Massage is a valuable coping strategy to enhance your wellbeing in pregnancy and labour. In general terms, massage can help: 

  • You feel more relaxed
  • Alleviate lower back pain
  • Relieve the build-up of tension in your muscles
  • Release oxytocin and endorphins
  • Help you conserve energy

It is also a great way to connect with your birth partner, particularly if you practice regularly during pregnancy. Ideally, a couple of times a week. 

If your partner is giving you a massage, why not set it up as part of date night? Set up the room with low lighting or candles, relaxing music, some aromatherapy oils and a lovely massage oil. 

What does the research say?

In 2018, researchers combined 10 randomised controlled trials into a Cochrane Review of the benefits of massage during labour. They found some evidence that massage in the first stage of labour was linked to lower pain scores. Other benefits of massage include:  

  • Lower levels of anxiety during labour
  • Increased sense of control 
  • Increased maternal satisfaction 

The numbers involved in these trials were relatively small, so the evidence is not very strong. However, there were no adverse side effects of using massage!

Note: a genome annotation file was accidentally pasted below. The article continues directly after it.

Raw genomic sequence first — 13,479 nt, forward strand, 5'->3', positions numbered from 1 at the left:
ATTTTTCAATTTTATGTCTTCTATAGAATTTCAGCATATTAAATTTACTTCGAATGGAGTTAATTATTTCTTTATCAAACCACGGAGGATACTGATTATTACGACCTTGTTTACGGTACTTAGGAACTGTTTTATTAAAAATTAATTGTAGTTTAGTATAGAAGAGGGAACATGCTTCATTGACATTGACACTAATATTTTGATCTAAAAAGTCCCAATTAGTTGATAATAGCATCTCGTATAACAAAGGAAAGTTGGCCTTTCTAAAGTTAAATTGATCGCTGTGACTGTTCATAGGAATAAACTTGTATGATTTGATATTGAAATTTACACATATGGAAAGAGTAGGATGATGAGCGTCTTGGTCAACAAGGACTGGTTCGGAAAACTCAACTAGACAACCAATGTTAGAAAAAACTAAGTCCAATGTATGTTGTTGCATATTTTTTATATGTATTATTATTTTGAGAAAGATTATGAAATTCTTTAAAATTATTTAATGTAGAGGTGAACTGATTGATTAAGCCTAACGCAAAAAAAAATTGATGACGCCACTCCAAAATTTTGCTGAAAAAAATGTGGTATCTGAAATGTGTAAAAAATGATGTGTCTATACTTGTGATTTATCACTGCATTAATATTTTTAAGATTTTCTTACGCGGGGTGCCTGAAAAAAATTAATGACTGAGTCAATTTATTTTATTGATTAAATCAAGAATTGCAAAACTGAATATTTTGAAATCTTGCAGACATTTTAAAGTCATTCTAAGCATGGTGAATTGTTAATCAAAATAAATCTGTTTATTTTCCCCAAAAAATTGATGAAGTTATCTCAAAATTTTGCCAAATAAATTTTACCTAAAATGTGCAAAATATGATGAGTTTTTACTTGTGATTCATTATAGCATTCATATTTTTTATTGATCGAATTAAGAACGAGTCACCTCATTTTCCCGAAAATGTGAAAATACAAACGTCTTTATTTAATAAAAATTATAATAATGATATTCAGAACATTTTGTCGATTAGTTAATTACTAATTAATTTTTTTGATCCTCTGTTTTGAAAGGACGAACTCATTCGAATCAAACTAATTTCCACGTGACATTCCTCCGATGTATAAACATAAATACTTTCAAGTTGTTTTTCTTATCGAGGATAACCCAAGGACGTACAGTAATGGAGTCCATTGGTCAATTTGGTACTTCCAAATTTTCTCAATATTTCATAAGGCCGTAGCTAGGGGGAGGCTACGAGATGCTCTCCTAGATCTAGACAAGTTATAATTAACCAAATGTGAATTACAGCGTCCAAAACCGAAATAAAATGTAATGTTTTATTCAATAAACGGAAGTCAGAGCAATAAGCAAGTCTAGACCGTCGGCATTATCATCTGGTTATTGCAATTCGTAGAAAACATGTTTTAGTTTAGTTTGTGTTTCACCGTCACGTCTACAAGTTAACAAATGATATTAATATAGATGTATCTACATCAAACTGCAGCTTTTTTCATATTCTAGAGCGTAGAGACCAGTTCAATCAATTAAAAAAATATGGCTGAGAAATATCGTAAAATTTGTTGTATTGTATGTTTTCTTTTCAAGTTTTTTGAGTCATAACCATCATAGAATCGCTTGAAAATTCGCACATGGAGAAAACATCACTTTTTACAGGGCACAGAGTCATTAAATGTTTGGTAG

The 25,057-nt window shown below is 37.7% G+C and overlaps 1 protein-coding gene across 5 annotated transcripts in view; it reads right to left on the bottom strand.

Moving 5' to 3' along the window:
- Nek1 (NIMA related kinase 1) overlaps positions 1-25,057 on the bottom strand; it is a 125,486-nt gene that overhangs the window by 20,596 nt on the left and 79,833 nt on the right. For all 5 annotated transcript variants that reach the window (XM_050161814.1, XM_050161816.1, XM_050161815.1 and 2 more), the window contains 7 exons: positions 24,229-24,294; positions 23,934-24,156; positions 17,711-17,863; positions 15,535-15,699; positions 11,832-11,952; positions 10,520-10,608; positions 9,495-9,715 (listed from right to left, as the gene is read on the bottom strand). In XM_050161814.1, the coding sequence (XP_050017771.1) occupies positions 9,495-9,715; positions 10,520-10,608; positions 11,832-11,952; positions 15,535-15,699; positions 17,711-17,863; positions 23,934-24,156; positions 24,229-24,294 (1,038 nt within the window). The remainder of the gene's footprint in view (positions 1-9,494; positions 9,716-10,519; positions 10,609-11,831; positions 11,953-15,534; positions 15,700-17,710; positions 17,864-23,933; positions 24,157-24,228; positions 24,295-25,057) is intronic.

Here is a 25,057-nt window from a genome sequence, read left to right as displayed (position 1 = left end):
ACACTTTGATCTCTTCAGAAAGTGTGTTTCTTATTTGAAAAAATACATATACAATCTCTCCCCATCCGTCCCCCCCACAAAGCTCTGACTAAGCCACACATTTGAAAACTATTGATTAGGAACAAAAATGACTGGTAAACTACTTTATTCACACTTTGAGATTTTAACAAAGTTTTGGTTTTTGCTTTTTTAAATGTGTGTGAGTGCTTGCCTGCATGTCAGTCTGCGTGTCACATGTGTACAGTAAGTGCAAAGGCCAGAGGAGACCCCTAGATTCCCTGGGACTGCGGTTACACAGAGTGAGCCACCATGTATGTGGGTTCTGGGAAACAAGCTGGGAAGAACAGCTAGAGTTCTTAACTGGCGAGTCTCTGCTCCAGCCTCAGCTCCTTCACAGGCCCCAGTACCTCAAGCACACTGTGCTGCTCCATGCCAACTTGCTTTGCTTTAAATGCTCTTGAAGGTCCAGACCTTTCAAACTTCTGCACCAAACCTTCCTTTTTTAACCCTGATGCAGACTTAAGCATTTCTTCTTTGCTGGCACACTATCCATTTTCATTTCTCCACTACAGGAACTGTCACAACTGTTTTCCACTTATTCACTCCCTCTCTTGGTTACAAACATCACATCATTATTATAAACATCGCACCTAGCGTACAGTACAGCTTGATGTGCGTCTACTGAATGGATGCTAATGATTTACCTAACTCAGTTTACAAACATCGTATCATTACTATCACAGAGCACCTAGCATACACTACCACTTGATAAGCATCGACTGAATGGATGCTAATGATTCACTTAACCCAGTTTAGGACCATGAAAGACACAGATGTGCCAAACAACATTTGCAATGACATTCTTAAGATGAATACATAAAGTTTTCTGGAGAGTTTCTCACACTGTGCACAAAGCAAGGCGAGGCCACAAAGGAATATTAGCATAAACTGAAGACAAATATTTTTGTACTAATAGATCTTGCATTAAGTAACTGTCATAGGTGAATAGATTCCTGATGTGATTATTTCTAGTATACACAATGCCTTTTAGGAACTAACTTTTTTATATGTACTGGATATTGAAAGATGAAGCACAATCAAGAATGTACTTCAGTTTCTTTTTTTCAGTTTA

Using massage in all birth settings

Massage is a lovely coping strategy for all birth settings – even during assisted or caesarean birth. For example, if there are no complications and the pregnant person is leaning over a birth ball, you can easily massage their back and shoulders and use hip squeezes during a contraction. 

However, if they are set up in theatre getting ready for a caesarean, most of these techniques won’t work. It doesn’t mean you can’t give a massage, but you need to adapt the type of massage you offer. For example, you may provide a head and shoulders or even a hand massage instead. 

Learn some massage techniques for labour

In the video below (taken from our antenatal course), you’ll learn various massage techniques you can use during pregnancy and labour. Claire Nutt, a midwife and massage therapist, teaches Nick how to massage his pregnant wife as she leans over a birth ball. 

Take some time to watch the video before returning to the start and practising each stroke Claire explains. The more you practice, the more natural it will feel. It also gives you the benefit of working out which strokes you prefer on which parts of your body. 

Everyone is different. Do you like the light, effleurage strokes, or prefer the more intense hip squeezes? Do you like the kneading movements or pressure on your sacrum? There is no right or wrong answer! You may like them all. They are there to give you options – and recognise that different techniques may be helpful at different stages of labour. 

One final thought – you may practise all these techniques and have some lovely pregnancy massages but not want them when you’re in labour. Don’t worry! The practice hasn’t gone to waste as we know that the more relaxed and connected to your birth partner you feel in pregnancy, the better you will work together during labour too.